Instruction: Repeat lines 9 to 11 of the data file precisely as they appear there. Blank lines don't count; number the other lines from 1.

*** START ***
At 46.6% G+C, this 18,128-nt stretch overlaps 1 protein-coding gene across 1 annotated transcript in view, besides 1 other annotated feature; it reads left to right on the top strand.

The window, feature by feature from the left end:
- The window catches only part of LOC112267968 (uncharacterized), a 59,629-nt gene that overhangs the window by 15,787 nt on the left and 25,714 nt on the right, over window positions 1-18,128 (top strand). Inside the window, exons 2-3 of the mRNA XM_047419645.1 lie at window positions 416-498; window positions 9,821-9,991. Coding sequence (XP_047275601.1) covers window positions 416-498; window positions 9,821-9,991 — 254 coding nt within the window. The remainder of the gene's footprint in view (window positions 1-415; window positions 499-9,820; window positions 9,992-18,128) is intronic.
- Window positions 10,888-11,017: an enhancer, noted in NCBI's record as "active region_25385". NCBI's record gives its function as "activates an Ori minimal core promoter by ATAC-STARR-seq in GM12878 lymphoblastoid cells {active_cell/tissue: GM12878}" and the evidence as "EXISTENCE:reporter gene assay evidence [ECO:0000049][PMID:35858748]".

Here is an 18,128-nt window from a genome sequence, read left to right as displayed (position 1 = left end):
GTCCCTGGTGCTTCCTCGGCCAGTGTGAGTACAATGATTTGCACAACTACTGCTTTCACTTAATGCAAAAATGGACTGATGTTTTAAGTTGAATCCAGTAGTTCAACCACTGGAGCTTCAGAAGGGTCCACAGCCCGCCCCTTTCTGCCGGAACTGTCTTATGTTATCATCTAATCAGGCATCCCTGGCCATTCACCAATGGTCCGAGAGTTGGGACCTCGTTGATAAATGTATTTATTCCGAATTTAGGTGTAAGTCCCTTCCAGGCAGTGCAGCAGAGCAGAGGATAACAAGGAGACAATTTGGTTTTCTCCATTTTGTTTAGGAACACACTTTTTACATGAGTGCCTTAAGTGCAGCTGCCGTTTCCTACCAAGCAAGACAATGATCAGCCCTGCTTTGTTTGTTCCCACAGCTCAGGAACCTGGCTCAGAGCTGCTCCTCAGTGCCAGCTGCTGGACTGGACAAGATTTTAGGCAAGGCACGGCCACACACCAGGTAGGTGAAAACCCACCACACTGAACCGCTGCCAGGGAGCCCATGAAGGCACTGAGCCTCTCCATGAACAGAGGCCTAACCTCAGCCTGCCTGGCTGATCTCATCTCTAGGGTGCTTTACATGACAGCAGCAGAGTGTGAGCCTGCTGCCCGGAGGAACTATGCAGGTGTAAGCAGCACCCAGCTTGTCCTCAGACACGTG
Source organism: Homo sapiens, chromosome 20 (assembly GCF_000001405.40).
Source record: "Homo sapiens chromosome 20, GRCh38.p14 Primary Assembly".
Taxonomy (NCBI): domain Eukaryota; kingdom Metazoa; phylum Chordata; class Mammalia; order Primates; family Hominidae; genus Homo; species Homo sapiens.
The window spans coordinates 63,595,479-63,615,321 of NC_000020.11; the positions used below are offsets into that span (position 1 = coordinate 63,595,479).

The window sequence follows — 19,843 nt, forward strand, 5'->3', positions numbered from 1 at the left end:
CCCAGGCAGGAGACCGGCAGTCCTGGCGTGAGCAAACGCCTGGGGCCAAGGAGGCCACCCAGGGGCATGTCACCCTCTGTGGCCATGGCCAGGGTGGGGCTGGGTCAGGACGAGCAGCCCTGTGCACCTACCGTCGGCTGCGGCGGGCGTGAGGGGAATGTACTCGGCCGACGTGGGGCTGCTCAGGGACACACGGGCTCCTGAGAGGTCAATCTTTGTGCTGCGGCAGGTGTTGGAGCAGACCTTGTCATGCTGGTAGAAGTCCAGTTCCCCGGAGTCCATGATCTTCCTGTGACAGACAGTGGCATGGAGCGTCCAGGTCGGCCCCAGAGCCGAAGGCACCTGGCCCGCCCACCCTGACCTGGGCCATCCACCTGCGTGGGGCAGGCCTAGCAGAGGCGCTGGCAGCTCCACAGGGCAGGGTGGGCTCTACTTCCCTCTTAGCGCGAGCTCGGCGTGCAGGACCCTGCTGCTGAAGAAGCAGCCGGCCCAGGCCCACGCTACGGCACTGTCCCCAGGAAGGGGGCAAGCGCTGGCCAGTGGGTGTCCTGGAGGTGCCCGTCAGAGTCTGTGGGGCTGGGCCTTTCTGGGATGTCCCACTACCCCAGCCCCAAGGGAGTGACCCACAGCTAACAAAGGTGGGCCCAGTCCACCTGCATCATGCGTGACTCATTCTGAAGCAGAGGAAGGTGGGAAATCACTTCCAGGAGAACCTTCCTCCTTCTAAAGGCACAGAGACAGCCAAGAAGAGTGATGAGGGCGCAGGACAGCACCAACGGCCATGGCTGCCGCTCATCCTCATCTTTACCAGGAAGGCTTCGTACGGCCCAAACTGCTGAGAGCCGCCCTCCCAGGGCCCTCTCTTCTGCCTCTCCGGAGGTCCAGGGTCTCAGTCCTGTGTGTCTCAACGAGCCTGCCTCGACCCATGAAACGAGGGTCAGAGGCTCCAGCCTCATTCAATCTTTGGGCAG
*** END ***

Taxonomy (NCBI): domain Eukaryota; kingdom Metazoa; phylum Chordata; class Mammalia; order Primates; family Hominidae; genus Homo; species Homo sapiens.
The window spans coordinates 63,595,479-63,615,321 of NC_000020.11; the positions used below are offsets into that span (position 1 = coordinate 63,595,479).

The window sequence follows — 19,843 nt, forward strand, 5'->3', positions numbered from 1 at the left end: